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Capital Gains Tax Rates in Europe

1 min readBy: Elke Asen

In many countries, investment income, such as dividends and capital gains, is taxed at a different rate than wage income. Today’s map focuses on how capital gains are taxed, showing how capital gains taxA capital gains tax is levied on the profit made from selling an asset and is often in addition to corporate income taxes, frequently resulting in double taxation. These taxes create a bias against saving, leading to a lower level of national income by encouraging present consumption over investment. rates differ across European OECD countries.

When a person realizes a capital gain—that is, sells an asset for a profit—they face a taxA tax is a mandatory payment or charge collected by local, state, and national governments from individuals or businesses to cover the costs of general government services, goods, and activities. on that gain. The capital gains tax rates shown in the map are expressed as the top marginal capital gains tax rates, taking account of imputations, credits, or offsets. If the capital gains tax rate varies in a country by type of asset sold, the tax rate applying to the sale of listed shares after an extended period of time is used.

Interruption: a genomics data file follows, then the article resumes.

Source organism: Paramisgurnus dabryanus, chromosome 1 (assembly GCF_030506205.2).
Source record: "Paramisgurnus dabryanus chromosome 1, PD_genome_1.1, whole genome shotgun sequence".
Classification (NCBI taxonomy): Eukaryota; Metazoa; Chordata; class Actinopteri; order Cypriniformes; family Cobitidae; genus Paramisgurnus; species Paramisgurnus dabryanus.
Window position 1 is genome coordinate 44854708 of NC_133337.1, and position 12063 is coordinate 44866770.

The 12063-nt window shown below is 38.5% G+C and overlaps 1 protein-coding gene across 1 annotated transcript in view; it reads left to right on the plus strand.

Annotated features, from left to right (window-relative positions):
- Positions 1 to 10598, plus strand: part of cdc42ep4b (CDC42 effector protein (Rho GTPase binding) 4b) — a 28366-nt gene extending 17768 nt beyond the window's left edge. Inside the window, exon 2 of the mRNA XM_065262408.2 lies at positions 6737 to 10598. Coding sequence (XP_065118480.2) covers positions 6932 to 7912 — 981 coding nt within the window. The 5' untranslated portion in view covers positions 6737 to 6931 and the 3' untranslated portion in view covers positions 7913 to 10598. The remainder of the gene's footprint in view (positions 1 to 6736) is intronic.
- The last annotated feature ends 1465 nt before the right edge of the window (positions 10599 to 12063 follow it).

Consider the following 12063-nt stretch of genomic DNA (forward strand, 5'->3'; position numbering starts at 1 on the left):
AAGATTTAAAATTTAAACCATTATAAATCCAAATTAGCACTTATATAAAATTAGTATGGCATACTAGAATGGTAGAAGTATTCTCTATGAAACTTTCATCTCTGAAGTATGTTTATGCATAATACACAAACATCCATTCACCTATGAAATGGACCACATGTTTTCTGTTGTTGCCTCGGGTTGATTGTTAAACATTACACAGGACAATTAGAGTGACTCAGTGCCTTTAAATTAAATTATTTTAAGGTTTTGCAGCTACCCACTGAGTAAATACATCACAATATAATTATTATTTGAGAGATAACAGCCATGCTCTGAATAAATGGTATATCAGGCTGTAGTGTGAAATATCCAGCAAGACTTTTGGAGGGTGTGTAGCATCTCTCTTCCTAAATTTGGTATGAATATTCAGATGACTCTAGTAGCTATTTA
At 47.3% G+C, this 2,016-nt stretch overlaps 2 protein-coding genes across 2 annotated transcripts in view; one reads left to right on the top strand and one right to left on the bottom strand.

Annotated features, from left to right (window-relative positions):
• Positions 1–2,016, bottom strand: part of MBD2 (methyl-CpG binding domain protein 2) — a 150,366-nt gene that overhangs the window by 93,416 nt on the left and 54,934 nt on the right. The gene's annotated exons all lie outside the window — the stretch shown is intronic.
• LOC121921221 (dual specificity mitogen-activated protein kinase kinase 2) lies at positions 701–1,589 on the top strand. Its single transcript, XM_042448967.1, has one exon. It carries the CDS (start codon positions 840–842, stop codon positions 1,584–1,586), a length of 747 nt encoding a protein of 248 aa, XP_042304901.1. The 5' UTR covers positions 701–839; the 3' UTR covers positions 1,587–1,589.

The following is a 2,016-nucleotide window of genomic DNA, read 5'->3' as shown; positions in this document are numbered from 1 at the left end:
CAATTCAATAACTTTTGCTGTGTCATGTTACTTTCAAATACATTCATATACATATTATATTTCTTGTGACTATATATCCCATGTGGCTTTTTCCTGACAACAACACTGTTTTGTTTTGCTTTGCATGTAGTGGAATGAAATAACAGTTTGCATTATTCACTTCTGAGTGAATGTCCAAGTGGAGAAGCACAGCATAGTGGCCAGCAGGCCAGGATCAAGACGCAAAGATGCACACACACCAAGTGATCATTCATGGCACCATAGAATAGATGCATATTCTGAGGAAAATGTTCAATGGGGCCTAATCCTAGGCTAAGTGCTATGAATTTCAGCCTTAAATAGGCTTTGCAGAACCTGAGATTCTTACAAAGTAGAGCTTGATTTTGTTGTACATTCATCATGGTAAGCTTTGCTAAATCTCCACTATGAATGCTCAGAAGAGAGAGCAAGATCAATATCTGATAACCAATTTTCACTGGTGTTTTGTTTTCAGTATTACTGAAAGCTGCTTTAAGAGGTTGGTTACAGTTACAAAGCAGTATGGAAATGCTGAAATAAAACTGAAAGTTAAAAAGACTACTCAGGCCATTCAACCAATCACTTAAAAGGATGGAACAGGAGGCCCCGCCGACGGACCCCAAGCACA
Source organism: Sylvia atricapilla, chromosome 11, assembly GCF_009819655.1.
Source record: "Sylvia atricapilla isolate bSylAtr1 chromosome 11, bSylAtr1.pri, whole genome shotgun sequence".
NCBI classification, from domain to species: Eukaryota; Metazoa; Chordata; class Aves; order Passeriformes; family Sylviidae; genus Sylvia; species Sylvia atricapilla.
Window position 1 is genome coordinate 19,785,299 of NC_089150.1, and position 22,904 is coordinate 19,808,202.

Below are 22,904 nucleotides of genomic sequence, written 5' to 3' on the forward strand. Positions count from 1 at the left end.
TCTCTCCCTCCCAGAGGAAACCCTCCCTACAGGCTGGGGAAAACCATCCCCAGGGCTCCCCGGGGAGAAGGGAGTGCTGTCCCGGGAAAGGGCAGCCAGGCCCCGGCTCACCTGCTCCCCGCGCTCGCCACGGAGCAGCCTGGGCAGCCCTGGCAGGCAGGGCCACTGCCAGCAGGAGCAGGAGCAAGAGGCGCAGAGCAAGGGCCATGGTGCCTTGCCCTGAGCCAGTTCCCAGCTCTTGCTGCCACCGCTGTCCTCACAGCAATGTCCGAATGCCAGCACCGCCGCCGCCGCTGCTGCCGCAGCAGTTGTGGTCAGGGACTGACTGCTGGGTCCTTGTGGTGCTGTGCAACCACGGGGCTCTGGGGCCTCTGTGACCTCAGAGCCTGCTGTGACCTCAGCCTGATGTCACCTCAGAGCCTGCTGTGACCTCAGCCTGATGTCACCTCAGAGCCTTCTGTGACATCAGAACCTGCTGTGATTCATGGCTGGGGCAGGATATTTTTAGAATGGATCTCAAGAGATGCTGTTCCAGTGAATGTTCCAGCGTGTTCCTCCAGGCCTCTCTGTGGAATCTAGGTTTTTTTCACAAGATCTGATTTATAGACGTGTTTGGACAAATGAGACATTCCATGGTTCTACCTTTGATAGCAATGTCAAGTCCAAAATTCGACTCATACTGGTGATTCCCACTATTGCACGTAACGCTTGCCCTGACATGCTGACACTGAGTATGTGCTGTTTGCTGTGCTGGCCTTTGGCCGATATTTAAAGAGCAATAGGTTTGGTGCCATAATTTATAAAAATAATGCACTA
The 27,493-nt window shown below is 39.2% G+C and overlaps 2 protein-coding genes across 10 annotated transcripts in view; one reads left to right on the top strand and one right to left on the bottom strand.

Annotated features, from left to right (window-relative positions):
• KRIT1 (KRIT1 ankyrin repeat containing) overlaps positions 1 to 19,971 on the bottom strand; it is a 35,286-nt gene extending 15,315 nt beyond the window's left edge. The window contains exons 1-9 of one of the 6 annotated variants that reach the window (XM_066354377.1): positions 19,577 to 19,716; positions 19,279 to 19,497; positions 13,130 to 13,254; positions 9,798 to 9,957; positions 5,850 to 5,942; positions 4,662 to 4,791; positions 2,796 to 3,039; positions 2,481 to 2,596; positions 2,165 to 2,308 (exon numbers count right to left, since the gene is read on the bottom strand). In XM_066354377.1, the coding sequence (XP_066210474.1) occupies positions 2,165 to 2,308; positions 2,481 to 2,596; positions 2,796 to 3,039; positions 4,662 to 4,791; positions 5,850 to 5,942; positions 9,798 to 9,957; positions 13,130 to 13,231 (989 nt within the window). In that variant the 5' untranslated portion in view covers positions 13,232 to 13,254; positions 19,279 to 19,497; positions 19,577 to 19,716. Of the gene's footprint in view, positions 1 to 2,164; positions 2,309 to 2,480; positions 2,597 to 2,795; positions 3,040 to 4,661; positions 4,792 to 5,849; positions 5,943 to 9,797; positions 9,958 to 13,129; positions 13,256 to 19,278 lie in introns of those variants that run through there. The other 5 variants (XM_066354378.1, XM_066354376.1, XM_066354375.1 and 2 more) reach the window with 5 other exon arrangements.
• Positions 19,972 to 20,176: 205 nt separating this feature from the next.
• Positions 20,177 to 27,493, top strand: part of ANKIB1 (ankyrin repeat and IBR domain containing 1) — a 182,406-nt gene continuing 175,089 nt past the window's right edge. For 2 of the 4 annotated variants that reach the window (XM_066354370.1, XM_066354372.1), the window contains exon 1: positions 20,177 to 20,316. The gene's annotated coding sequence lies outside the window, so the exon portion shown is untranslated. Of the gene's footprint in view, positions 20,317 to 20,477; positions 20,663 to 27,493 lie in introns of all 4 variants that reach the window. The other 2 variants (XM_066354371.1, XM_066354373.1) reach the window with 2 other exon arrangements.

2020 capital gains tax rates in europe

Denmark levies the highest capital gains tax of all countries covered, at a rate of 42 percent. Finland and Ireland follow, at 34 percent and 33 percent, respectively.

A number of European countries do not levy capital gains taxes. These include Belgium, Luxembourg, Slovakia, Slovenia, Switzerland, and Turkey. Of the countries that do levy a capital gains tax, the Czech Republic, Greece, and Hungary have the lowest rates, at 15 percent.

On average, the European countries covered tax capital gains at 19.5 percent.

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